Hematopoietic stem cells use chromatin-remodeling factors for specific processes: the story of Smarca5.

Mouse transgenic research suggests that lymphocyte development requires a robust chromatin remodeling. Turkova et al. found that although the chromatin-remodeling enzyme known as Smarca5 was thought to be a general factor, lymphocyte development in stem cells is most sensitive to its decrease.
Hematopoietic stem cells use chromatin-remodeling factors for specific processes: the story of Smarca5.
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   The production of blood cells relies on coordinated regulation of gene expression, timing of the cell cycle, and suppression of inappropriate processes by apoptosis. Like any stem cell, the hematopoietic stem cell deals with the balance between stemness and differentiation, but also with the quantitative requirements for the production of different elements at specific stages of development and during everyday situations that might include bleeding or infections. The different decisions in the cell nucleus of stem cells are related to the structure of the DNA, which is wrapped in a bun of histone proteins. Different critical sequences have to be made available, and this is done by an enzymatic motor that releases DNA from the histone octamer, called the nucleosome, with the expenditure of energy, creating a region of freely accessible DNA, while other unnecessary DNA sequences are twisted like a thread around a spool. The unwinding of the DNA strand from the nucleosome is called the process of chromatin remodeling. It is generally accepted that stem cells have very little gene expression and replication, and thus we were interested in how dependent the various blood subtypes are on the function of the chromatin remodeling enzymatic engine in stem cells during their early differentiation. Specifically, we tested how the ISWI ATPase SMARCA5 (SNF2H), which represents an absolutely essential and unique enzyme, effects the production of lymphoid, erythroid and myeloid cells.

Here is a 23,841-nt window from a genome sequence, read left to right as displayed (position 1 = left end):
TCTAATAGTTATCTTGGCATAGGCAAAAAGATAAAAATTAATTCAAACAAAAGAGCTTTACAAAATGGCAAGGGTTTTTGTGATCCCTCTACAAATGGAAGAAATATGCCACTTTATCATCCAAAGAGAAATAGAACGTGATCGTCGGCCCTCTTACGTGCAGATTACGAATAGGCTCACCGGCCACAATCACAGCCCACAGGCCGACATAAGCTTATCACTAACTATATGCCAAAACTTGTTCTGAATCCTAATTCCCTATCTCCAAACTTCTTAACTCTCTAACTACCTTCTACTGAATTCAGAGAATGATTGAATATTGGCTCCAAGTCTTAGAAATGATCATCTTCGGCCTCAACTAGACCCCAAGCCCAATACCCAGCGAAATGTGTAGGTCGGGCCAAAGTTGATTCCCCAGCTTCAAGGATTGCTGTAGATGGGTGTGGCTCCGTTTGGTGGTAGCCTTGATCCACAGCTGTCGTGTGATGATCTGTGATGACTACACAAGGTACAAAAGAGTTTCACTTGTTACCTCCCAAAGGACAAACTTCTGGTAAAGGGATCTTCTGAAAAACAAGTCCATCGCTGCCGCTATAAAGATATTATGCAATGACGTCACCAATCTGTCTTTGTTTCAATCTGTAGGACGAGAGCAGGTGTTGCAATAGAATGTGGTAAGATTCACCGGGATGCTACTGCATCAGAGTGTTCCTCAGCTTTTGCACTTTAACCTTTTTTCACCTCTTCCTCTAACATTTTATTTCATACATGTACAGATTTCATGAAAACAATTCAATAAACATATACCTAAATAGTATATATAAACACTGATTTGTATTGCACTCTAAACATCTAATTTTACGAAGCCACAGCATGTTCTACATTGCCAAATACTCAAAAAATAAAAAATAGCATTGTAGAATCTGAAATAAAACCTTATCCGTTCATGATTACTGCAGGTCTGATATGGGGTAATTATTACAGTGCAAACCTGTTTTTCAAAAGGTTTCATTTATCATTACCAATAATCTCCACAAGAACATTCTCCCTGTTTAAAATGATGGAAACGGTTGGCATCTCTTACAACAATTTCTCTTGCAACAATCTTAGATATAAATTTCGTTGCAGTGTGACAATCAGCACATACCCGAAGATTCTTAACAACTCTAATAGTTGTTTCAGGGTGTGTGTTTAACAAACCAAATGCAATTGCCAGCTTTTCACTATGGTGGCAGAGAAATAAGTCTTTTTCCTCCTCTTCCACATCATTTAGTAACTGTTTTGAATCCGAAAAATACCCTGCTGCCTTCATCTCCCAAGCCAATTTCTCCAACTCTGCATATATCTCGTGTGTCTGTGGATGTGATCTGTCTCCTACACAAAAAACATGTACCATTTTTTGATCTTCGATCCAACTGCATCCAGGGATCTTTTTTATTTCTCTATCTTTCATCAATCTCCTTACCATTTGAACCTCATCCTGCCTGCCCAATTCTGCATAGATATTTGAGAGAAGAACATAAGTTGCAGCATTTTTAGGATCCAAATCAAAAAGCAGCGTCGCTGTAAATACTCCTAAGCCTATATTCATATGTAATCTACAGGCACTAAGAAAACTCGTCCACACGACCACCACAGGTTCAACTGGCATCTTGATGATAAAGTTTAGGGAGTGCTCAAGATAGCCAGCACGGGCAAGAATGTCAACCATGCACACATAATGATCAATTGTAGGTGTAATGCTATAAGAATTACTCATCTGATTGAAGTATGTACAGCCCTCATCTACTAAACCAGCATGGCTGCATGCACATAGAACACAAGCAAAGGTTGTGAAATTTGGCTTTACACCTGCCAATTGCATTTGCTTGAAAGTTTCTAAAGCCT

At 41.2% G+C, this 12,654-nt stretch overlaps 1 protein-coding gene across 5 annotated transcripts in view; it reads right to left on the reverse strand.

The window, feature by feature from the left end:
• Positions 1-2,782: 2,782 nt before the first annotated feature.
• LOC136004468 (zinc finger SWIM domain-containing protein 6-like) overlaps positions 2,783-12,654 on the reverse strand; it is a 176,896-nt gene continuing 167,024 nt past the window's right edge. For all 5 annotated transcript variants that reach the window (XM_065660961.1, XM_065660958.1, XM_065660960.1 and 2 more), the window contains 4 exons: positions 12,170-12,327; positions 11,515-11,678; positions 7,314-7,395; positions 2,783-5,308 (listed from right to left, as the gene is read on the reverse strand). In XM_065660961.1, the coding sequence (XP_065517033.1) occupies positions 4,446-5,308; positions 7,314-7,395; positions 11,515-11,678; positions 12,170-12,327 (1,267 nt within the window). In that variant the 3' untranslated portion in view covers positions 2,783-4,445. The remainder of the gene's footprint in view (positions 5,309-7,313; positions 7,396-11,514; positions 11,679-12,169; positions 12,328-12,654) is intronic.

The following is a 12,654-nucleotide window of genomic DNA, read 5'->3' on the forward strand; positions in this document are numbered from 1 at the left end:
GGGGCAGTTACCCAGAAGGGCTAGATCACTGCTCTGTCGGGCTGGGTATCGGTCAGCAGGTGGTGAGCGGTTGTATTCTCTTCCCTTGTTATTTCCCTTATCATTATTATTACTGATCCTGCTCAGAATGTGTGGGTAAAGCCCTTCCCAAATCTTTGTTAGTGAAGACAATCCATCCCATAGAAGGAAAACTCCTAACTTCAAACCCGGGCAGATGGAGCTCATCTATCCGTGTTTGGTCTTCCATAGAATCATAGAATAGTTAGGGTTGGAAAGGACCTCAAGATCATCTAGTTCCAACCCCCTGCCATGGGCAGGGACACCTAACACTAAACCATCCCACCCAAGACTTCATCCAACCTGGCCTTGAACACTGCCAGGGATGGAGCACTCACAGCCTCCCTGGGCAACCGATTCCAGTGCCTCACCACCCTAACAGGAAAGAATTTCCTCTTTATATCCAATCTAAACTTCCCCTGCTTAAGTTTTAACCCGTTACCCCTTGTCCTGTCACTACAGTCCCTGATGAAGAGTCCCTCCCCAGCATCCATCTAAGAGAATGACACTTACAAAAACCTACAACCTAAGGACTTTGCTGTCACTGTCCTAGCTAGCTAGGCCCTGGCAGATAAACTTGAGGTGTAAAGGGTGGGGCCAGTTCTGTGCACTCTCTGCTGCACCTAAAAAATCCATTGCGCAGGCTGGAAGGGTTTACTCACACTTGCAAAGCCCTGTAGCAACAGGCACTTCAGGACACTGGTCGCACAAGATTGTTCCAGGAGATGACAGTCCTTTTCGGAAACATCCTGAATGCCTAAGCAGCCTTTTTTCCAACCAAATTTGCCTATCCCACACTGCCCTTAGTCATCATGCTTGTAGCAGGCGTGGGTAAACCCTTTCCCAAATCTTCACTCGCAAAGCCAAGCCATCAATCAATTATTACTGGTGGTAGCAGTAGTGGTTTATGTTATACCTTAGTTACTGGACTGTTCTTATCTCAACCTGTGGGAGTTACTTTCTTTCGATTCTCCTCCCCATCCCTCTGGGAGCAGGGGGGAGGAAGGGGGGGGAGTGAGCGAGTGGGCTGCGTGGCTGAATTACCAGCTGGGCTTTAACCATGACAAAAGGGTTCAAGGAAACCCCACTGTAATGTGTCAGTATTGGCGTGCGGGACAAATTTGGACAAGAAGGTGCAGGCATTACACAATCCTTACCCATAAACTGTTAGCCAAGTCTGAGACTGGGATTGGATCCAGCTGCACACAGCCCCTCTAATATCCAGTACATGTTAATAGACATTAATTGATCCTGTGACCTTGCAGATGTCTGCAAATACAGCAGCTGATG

This type of project involves mouse transgenic models that we have gradually developed over the past 20 years. My lab group took up the project around 2005 in Prague, Czech Republic, but the roots go back to 1998 when we cloned the mouse mRNA for Smarca5 and found that Smarca5 is very important for blood production. In 2003, we published with Art Skoultchi (Albert Einstein College of Medicine, Bronx, NY) a mouse knockout for Smarca5 that showed its indispensability for early embryonic development. Further research led to the development of a mouse model of Smarca5 conditional inactivation that demonstrated the importance of Smarca5 for hematopoietic stem cell, lymphoid and erythroid development.